NightstaRx has raised €39.5M that will go towards three clinical programs testing gene therapies for rare diseases that cause blindness. 

NightstaRx is developing gene therapies for genetic retinal diseases that cause blindness, with technology from the University of Oxford. Now getting closer to the market, the company has closed a Series C round with $45M (€39.5M) that will go towards progressing its pipeline. The fundraising was backed by existing investors Syncona, the VC arm of the UK’s Wellcome Trust, and New Enterprise Associates (NEA), which were joined by two new names: Wellington Management and Redmile.

NightstaRx has announced the money will fund an upcoming Phase III trial with its lead candidate NSR-REP1 in choroideremia, an ongoing Phase I/II study in X-linked retinitis pigmentosa and a planned Phase I/II program for inherited macular dystrophy. All indications pursued by the company have no effective treatment approved.

The biotech’s technology is based adeno-associated virus (AAV) vectors that deliver functional genes to patients with mutations that affect their sight. The DNA is delivered via an injection under the retina as a one-time treatment.

nightstarx blindness gene therapy pipeline

NightstaRx’ lead candidate, NSR-REP1, delivers a copy of the REP-1 gene, which encodes a protein involved in absorbing nutrients. Mutations in this gene, located in the X chromosome, cause choroideremia, a rare disease in which the retina degenerates slowly over the years, eventually leaving patients blind. A previous Phase I/II trial with NSR-REP1 in six patients with choroideremia where only one eye was treated showed significant improvement in their vision three and a half years after receiving the therapy.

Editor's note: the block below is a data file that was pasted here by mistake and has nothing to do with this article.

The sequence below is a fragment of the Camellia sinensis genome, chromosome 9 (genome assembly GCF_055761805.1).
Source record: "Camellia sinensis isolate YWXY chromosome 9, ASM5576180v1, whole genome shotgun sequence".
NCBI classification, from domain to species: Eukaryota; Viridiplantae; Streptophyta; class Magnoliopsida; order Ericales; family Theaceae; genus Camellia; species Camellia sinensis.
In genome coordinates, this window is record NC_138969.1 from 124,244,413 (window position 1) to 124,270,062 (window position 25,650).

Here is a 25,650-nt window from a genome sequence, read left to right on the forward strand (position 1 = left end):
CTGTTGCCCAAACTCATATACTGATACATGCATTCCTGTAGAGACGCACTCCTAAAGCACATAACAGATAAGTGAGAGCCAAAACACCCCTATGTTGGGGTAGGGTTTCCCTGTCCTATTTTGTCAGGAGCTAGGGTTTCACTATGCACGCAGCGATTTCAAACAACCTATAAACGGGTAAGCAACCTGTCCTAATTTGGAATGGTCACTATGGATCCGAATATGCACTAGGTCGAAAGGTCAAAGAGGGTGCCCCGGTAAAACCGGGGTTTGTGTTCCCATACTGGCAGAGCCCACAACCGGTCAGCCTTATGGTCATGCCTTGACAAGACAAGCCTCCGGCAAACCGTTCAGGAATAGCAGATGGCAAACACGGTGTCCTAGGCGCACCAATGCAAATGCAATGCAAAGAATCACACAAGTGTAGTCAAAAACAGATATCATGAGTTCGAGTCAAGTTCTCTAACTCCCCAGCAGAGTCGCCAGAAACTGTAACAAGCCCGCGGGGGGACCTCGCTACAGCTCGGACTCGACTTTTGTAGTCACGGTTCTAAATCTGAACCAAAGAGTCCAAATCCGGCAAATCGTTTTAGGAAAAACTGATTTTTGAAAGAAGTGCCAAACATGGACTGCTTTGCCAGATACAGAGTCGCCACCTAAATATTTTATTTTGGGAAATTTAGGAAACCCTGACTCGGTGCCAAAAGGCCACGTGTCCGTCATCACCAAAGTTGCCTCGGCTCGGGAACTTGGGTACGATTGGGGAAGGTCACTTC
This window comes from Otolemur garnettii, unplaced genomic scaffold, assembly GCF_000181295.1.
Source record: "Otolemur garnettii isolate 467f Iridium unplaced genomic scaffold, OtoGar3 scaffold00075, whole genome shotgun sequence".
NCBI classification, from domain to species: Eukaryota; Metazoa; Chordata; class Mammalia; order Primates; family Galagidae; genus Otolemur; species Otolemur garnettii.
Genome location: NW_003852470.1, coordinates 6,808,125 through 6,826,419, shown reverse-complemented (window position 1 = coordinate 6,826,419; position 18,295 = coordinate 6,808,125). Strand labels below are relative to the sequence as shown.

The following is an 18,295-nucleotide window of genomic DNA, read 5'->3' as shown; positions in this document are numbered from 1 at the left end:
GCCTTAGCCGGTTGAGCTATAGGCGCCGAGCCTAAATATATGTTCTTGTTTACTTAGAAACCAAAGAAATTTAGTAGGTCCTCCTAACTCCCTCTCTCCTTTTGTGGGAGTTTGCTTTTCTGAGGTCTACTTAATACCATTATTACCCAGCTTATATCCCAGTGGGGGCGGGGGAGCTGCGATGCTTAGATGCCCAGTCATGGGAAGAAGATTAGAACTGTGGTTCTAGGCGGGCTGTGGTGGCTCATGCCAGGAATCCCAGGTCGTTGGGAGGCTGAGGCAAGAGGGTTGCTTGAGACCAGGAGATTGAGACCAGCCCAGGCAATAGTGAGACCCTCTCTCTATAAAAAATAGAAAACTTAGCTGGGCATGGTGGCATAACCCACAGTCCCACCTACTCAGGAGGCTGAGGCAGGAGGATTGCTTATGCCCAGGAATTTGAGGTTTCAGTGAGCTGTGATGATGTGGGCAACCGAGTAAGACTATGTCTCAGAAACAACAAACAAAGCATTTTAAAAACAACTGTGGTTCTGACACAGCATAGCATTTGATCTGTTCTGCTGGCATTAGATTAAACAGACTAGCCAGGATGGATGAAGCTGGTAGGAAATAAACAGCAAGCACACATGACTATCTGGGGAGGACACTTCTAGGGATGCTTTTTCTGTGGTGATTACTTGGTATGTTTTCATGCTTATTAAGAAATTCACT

Gene therapy is particularly suited to treat the eye, where it can sustain long-lasting gene expression without inducing an immune response, which has led many companies to develop their own approaches for multiple diseases affecting this organ. One of the most advanced is Spark Therapeutics, in the US, which expects FDA approval for its lead candidate in retinal disease this year. A second candidate, SPK-7001, is in Phase I/II for choroidemia, where it might have to compete with NightstaRx.

In Europe, most efforts are found in France. From there, GenSight is running two Phase III trials in the rare genetic disease LHON; Horama is in Phase I/II in another rare condition, LCA; and Eyevensys will soon start a first trial in uveitis with the first gene therapy that does not use viral vectors.


 Images via GeK / Shutterstock; NightstaRx

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